Turkey votes for parliament amid debate on presidential system


Turkey votes for parliament amid debate on presidential system

-Dr. Abdul Ruff Colachal

________

Today voters in Turkey are casting their ballots in a parliamentary election that could lead to fundamental changes in how the country is governed. Today’s election is being held amid strong economic promises and debates on the Kurdish issue.

The Justice and Development (AK) party, the popular ruling party since 2002 and formerly led by Erdogan, is sure to win the poll but it is aiming to attain a two-thirds majority in the 550-seat parliament, aiming to replace parliamentary system with a presidential one. By securing 330 seats, the party will be in a position to draft a constitution and try to have it approved through a referendum.

An expert  at the Al Jazeera Center for Studies on Turkey and Kurdish affairs said the election has been reduced to a referendum on whether Turkey should change its political system or not. The three largest opposition parties in parliament have all declared that they are against the presidential system. Opinion polls indicate that the AK party is ahead of its rivals. The whole battle falls around if Turkey should have a parliamentary system or a presidential one.

The political atmosphere is tense, with bombings targeting the country’s Kurdish-oriented left-wing party and harsh rhetoric emanating from party leaders and the country’s president, Recep Tayyip Erdogan. In a country where the office of the president is constitutionally neutral, Erdogan has been making political remarks in recent public appearances, often criticising the pro-Kurdish left-wing Peoples’ Democracy Party (HDP) and other opposition parties. The HDP, which is contesting the elections on a liberal platform, is seeking to cross the 10 percent threshold and enter parliament. Its success will affect the distribution of seats and, consequently, the power of the ruling party.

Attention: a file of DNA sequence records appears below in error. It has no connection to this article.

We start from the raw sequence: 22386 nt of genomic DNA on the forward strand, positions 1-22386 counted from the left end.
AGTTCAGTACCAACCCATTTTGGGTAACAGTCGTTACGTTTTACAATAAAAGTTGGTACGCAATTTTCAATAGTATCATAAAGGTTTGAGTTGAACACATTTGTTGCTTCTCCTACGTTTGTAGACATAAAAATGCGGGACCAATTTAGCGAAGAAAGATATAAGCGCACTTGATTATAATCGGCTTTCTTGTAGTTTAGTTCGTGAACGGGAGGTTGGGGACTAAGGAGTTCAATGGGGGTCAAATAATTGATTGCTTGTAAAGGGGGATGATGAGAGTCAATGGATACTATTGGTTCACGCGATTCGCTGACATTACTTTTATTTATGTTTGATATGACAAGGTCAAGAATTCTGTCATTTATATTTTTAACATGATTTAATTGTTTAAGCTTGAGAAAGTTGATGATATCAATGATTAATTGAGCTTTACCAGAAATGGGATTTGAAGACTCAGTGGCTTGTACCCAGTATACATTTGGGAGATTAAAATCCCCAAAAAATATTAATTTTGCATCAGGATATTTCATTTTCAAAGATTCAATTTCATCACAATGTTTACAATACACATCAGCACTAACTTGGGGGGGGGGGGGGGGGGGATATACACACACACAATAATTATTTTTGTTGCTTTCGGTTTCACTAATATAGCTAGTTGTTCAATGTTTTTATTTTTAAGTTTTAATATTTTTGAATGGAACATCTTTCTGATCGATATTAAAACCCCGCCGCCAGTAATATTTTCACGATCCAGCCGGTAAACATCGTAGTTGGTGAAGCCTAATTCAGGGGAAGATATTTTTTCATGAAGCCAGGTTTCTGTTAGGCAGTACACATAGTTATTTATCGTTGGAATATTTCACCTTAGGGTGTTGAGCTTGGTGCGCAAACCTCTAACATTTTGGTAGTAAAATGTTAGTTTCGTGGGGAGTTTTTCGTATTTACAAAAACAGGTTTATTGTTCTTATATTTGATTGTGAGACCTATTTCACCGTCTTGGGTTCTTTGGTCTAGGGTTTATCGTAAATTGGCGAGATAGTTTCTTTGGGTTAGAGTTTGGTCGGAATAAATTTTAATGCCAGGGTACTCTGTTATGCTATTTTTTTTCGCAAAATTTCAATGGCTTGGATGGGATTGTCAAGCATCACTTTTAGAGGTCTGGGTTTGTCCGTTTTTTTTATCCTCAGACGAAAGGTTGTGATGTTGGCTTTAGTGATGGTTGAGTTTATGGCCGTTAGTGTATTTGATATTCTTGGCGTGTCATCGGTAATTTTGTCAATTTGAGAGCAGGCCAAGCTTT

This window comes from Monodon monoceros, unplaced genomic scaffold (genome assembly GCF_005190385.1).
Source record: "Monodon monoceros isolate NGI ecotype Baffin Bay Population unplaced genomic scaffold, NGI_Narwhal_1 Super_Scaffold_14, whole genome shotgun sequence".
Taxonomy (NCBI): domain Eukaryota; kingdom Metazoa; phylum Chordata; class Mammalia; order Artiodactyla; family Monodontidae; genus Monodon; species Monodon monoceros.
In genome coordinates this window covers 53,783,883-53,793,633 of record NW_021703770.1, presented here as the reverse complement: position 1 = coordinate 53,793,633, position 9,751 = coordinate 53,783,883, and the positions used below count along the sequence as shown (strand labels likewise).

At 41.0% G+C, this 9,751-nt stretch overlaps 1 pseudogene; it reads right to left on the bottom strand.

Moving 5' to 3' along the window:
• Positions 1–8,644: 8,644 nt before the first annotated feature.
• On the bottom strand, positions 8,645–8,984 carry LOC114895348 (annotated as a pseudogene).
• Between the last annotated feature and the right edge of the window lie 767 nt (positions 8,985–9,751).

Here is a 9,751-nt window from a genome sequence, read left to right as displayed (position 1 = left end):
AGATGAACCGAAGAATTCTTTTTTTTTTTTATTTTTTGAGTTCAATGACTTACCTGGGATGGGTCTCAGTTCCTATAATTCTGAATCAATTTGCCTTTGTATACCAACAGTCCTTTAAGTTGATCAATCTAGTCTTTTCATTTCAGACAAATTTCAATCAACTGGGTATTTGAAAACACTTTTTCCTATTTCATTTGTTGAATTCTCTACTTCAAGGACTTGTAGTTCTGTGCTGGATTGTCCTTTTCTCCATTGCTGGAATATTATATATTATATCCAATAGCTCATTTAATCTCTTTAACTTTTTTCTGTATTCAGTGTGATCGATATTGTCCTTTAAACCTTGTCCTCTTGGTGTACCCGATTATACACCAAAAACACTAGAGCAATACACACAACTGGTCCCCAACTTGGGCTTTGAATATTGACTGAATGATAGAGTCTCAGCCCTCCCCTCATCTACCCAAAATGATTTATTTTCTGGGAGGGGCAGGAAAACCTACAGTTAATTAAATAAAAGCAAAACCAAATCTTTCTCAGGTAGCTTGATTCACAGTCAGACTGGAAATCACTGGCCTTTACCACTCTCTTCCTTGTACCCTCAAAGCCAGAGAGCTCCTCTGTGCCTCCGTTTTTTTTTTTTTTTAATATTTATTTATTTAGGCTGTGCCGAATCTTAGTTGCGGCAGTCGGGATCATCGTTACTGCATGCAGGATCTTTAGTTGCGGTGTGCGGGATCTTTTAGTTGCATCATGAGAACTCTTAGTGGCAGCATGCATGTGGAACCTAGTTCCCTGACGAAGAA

The run-up to the elections has seen discussions on the Kurdish dispute in the context of ongoing peace talks with the outlawed armed Kurdistan Workers’ Party (PKK). Although the majority of surveys suggest that a victory with such a large margin is unlikely for the AK party the ruling party says people are with it. .

Turks overwhelmingly support the AK party which took over an economy reeling from high levels of inflation and unemployment, and is credited with restoring stability by pushing growth through trade and foreign investment. Average annual economic growth has been around five percent during the party’s rule, with the figure for 2014 placed at 2.9 percent by Turkey’s Original Statistics Agency. In February, unemployment stood at 11.2, with a one percent increase over the same period last year, data from Turkey’s official statistics agency show. In the sphere of economy, three opposition parties have made big economic promises to the public, including substantial rises in the minimum wage.

President Recep Tayyip Erdogan, who first came to power as prime minister in 2003, is seeking a big enough majority to turn Turkey into a presidential republic. However his hopes may be scattered if the pro-Kurdish HDP crosses the 10% threshold and enters parliament. If the left-wing HDP succeeds in winning seats in parliament for the first time, it would reduce the number of seats won by Erdogan’s AKP, thwarting its plans to change the constitution and transfer the prime minister’s executive powers to the president. A strong showing from the main opposition Republican People’s Party (CHP) and the third-placed Nationalist Movement Party (MHP) could even force the AKP into a coalition.

In power since 2002, the AKP is expected to again be the largest party by far. But achieving a majority may depend on the pro-Kurdish Peoples’ Democratic Party (HDP) falling below the 10% hurdle required to enter parliament. Erdogan has held frequent rallies during what has been a confrontational election campaign, joining Prime Minister Ahmet Davutoglu in attacking opposition parties. The two have portrayed the election as a choice between a “new Turkey” with stability  and a “return to a history” marked by short-lived coalition governments, economic instability and military coups;  the chaos and crisis atmosphere of the 1990s,” Davutoglu told a rally in the southern city of Antalya. Ratcheting up tension ahead of the vote,